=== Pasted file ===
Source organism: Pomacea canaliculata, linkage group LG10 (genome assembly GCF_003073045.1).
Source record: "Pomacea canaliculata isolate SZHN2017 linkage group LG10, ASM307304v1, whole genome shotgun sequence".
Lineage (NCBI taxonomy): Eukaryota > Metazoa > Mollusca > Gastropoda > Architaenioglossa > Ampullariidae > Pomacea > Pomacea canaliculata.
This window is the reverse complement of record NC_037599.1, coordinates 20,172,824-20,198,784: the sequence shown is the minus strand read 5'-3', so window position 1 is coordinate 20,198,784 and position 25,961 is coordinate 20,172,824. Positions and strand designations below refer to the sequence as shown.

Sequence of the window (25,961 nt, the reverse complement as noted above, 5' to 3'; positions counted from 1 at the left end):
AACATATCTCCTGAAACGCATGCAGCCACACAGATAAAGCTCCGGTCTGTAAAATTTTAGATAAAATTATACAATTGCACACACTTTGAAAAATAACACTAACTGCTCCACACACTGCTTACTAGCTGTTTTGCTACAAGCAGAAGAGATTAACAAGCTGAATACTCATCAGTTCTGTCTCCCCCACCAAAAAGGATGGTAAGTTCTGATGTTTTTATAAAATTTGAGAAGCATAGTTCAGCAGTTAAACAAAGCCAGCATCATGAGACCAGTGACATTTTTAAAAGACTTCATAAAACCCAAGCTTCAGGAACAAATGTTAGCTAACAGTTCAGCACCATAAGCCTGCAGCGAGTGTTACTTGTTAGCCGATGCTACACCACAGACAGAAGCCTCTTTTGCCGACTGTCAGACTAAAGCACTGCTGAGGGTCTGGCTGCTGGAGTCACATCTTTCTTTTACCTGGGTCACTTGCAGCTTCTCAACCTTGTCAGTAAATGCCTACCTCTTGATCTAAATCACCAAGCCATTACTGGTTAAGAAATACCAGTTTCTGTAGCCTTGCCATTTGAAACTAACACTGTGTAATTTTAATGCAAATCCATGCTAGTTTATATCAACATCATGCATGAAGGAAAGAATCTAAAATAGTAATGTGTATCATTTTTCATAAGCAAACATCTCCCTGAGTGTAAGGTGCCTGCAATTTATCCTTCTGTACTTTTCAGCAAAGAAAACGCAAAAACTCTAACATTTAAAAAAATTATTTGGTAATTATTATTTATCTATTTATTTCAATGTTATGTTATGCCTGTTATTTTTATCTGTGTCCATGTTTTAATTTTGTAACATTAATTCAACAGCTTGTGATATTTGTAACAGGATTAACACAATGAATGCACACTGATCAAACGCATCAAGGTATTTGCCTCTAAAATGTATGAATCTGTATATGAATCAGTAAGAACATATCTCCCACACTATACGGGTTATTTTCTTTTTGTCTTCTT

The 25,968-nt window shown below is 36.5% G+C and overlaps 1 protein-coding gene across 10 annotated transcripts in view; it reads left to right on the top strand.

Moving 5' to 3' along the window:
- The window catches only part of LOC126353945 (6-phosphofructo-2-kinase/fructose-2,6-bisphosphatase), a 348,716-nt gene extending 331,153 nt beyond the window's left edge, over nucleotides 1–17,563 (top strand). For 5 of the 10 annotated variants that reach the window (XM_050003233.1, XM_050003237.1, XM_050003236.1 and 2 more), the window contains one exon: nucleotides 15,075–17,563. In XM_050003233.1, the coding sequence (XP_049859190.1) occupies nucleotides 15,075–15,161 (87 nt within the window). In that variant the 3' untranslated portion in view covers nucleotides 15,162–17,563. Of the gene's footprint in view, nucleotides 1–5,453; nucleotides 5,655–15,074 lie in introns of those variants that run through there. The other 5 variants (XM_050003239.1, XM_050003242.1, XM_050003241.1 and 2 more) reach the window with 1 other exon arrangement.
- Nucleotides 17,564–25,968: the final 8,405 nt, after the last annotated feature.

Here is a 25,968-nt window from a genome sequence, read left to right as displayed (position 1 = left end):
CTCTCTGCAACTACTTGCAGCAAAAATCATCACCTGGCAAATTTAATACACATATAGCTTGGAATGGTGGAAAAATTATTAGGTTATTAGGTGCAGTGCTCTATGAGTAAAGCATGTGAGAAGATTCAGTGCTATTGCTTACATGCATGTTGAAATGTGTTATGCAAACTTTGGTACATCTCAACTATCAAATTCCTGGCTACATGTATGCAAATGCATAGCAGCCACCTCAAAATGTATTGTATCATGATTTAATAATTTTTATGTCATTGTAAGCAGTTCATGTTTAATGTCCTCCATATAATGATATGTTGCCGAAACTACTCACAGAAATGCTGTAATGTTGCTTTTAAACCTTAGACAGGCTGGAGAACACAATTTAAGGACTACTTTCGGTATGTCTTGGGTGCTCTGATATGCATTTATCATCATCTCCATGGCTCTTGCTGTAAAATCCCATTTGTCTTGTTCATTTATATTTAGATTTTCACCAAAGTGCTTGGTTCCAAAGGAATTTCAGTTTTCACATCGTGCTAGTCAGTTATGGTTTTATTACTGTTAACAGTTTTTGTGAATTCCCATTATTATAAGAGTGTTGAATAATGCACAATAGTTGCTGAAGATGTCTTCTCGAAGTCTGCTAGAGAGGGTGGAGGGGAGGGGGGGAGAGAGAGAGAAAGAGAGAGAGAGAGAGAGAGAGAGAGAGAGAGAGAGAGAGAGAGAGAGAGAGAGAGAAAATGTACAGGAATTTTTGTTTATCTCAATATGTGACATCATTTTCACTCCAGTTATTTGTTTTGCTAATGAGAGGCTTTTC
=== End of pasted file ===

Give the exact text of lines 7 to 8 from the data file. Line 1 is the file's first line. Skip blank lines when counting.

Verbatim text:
The 25,968-nt window shown below is 36.5% G+C and overlaps 1 protein-coding gene across 10 annotated transcripts in view; it reads left to right on the top strand.

Moving 5' to 3' along the window: